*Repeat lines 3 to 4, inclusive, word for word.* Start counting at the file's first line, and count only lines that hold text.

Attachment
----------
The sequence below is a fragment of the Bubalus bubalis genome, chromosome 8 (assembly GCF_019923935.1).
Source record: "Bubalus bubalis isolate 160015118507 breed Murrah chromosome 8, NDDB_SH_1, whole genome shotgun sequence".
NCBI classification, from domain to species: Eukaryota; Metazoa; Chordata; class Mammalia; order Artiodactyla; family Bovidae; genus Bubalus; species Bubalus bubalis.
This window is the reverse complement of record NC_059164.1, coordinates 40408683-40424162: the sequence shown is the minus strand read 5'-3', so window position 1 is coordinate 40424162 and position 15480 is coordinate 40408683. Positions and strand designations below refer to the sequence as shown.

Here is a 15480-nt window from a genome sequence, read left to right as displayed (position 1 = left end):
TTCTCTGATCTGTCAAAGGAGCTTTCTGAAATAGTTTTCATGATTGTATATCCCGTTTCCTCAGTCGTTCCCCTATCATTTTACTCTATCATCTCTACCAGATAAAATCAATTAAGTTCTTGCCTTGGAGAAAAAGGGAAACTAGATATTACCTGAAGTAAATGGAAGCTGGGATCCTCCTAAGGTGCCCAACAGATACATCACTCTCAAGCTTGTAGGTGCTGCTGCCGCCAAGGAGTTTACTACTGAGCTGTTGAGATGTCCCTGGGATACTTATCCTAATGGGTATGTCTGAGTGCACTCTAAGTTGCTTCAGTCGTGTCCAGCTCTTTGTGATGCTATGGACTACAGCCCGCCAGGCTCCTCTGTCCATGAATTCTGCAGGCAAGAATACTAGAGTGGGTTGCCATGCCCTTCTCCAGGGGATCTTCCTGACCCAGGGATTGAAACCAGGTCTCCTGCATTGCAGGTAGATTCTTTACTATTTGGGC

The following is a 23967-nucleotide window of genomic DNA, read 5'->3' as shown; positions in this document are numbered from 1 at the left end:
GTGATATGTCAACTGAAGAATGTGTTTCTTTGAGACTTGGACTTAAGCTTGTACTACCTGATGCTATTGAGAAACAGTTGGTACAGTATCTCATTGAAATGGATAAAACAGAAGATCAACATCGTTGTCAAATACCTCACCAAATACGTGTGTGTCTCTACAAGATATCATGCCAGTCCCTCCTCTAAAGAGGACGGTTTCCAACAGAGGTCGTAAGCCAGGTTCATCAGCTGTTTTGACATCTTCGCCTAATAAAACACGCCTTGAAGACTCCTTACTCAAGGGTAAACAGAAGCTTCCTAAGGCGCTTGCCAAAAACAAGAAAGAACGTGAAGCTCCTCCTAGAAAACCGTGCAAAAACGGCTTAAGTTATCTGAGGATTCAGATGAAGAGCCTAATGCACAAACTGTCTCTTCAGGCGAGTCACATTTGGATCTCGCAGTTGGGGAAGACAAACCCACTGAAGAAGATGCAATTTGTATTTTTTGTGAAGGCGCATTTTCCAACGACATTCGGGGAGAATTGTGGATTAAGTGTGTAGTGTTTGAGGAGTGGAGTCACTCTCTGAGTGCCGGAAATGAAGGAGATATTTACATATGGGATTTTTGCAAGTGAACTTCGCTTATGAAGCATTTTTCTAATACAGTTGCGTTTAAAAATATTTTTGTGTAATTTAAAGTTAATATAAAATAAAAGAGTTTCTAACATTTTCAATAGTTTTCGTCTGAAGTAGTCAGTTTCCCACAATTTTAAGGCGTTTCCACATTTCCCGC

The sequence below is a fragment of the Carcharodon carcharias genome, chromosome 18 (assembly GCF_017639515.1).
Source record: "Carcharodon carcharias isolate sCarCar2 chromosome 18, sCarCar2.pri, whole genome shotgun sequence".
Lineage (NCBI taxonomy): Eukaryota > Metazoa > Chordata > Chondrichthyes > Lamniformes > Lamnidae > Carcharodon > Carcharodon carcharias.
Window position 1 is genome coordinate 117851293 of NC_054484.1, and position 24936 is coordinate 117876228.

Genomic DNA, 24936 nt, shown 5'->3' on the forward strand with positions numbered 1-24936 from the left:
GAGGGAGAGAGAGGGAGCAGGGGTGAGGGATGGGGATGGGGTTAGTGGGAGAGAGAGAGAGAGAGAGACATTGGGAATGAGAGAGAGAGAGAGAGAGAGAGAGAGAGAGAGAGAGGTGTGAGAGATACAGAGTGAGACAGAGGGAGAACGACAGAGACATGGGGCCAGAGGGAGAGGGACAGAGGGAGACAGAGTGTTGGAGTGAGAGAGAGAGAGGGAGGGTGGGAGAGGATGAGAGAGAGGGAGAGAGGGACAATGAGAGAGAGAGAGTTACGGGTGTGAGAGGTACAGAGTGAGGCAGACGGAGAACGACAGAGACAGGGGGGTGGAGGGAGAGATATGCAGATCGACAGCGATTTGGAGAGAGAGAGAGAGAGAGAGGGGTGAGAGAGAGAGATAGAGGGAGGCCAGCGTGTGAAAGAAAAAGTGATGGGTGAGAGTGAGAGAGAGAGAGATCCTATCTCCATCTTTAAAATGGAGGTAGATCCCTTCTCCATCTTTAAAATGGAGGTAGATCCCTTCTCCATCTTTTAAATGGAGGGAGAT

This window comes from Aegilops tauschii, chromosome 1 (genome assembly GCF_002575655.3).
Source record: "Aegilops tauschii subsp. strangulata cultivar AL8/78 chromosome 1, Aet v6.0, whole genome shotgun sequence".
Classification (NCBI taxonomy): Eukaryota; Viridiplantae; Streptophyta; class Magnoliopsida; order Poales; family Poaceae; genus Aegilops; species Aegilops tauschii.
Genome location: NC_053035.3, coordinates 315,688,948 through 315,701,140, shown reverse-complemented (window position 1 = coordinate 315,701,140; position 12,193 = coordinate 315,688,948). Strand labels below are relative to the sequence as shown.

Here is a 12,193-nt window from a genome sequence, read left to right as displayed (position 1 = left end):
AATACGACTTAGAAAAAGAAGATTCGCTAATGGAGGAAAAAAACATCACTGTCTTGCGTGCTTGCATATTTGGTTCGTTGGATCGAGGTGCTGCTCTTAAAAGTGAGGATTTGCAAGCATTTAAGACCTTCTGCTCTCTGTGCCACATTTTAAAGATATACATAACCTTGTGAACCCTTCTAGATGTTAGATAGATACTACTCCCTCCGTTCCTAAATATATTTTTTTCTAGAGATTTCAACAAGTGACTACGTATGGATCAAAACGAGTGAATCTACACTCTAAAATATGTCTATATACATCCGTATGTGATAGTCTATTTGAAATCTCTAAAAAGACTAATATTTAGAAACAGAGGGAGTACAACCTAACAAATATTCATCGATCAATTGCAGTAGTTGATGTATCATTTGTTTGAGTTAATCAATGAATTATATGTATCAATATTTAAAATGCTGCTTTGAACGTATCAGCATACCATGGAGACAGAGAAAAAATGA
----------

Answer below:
NCBI classification, from domain to species: Eukaryota; Metazoa; Chordata; class Mammalia; order Artiodactyla; family Bovidae; genus Bubalus; species Bubalus bubalis.
This window is the reverse complement of record NC_059164.1, coordinates 40408683-40424162: the sequence shown is the minus strand read 5'-3', so window position 1 is coordinate 40424162 and position 15480 is coordinate 40408683. Positions and strand designations below refer to the sequence as shown.